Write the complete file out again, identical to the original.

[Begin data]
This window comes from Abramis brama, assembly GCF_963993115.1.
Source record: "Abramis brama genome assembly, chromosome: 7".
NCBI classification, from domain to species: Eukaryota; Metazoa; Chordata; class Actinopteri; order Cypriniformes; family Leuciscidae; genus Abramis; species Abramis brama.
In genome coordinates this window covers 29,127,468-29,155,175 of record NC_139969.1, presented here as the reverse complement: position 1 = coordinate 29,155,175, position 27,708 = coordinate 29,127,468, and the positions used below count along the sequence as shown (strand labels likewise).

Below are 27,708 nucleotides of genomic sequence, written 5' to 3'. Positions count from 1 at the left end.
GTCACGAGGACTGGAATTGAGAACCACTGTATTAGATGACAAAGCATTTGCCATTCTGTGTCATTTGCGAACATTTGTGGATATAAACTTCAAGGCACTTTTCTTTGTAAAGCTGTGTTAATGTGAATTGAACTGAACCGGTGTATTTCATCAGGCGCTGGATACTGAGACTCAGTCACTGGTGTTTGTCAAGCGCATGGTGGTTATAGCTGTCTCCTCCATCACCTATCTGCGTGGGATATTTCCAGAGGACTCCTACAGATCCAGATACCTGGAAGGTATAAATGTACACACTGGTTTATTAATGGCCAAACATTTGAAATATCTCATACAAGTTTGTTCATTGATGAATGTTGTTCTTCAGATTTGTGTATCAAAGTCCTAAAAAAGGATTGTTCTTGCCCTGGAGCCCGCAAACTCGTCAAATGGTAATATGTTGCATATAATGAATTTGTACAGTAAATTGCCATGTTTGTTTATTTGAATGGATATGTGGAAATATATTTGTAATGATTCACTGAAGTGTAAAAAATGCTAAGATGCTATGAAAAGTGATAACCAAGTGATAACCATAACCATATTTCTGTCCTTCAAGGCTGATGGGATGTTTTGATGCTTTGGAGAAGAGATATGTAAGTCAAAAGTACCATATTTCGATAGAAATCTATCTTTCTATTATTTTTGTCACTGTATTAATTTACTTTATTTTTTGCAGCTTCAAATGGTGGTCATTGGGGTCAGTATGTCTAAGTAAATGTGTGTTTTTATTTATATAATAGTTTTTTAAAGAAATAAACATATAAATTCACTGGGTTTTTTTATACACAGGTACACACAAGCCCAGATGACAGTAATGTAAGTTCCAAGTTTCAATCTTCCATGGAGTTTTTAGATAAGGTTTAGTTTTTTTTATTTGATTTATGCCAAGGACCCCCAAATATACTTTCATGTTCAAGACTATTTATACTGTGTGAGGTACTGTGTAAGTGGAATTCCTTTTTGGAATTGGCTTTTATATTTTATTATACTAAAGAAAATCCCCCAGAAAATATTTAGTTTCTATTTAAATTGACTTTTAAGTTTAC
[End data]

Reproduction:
This window comes from Abramis brama, assembly GCF_963993115.1.
Source record: "Abramis brama genome assembly, chromosome: 7".
NCBI classification, from domain to species: Eukaryota; Metazoa; Chordata; class Actinopteri; order Cypriniformes; family Leuciscidae; genus Abramis; species Abramis brama.
In genome coordinates this window covers 29,127,468-29,155,175 of record NC_139969.1, presented here as the reverse complement: position 1 = coordinate 29,155,175, position 27,708 = coordinate 29,127,468, and the positions used below count along the sequence as shown (strand labels likewise).

Below are 27,708 nucleotides of genomic sequence, written 5' to 3'. Positions count from 1 at the left end.
GTCACGAGGACTGGAATTGAGAACCACTGTATTAGATGACAAAGCATTTGCCATTCTGTGTCATTTGCGAACATTTGTGGATATAAACTTCAAGGCACTTTTCTTTGTAAAGCTGTGTTAATGTGAATTGAACTGAACCGGTGTATTTCATCAGGCGCTGGATACTGAGACTCAGTCACTGGTGTTTGTCAAGCGCATGGTGGTTATAGCTGTCTCCTCCATCACCTATCTGCGTGGGATATTTCCAGAGGACTCCTACAGATCCAGATACCTGGAAGGTATAAATGTACACACTGGTTTATTAATGGCCAAACATTTGAAATATCTCATACAAGTTTGTTCATTGATGAATGTTGTTCTTCAGATTTGTGTATCAAAGTCCTAAAAAAGGATTGTTCTTGCCCTGGAGCCCGCAAACTCGTCAAATGGTAATATGTTGCATATAATGAATTTGTACAGTAAATTGCCATGTTTGTTTATTTGAATGGATATGTGGAAATATATTTGTAATGATTCACTGAAGTGTAAAAAATGCTAAGATGCTATGAAAAGTGATAACCAAGTGATAACCATAACCATATTTCTGTCCTTCAAGGCTGATGGGATGTTTTGATGCTTTGGAGAAGAGATATGTAAGTCAAAAGTACCATATTTCGATAGAAATCTATCTTTCTATTATTTTTGTCACTGTATTAATTTACTTTATTTTTTGCAGCTTCAAATGGTGGTCATTGGGGTCAGTATGTCTAAGTAAATGTGTGTTTTTATTTATATAATAGTTTTTTAAAGAAATAAACATATAAATTCACTGGGTTTTTTTATACACAGGTACACACAAGCCCAGATGACAGTAATGTAAGTTCCAAGTTTCAATCTTCCATGGAGTTTTTAGATAAGGTTTAGTTTTTTTTATTTGATTTATGCCAAGGACCCCCAAATATACTTTCATGTTCAAGACTATTTATACTGTGTGAGGTACTGTGTAAGTGGAATTCCTTTTTGGAATTGGCTTTTATATTTTATTATACTAAAGAAAATCCCCCAGAAAATATTTAGTTTCTATTTAAATTGACTTTTAAGTTTAC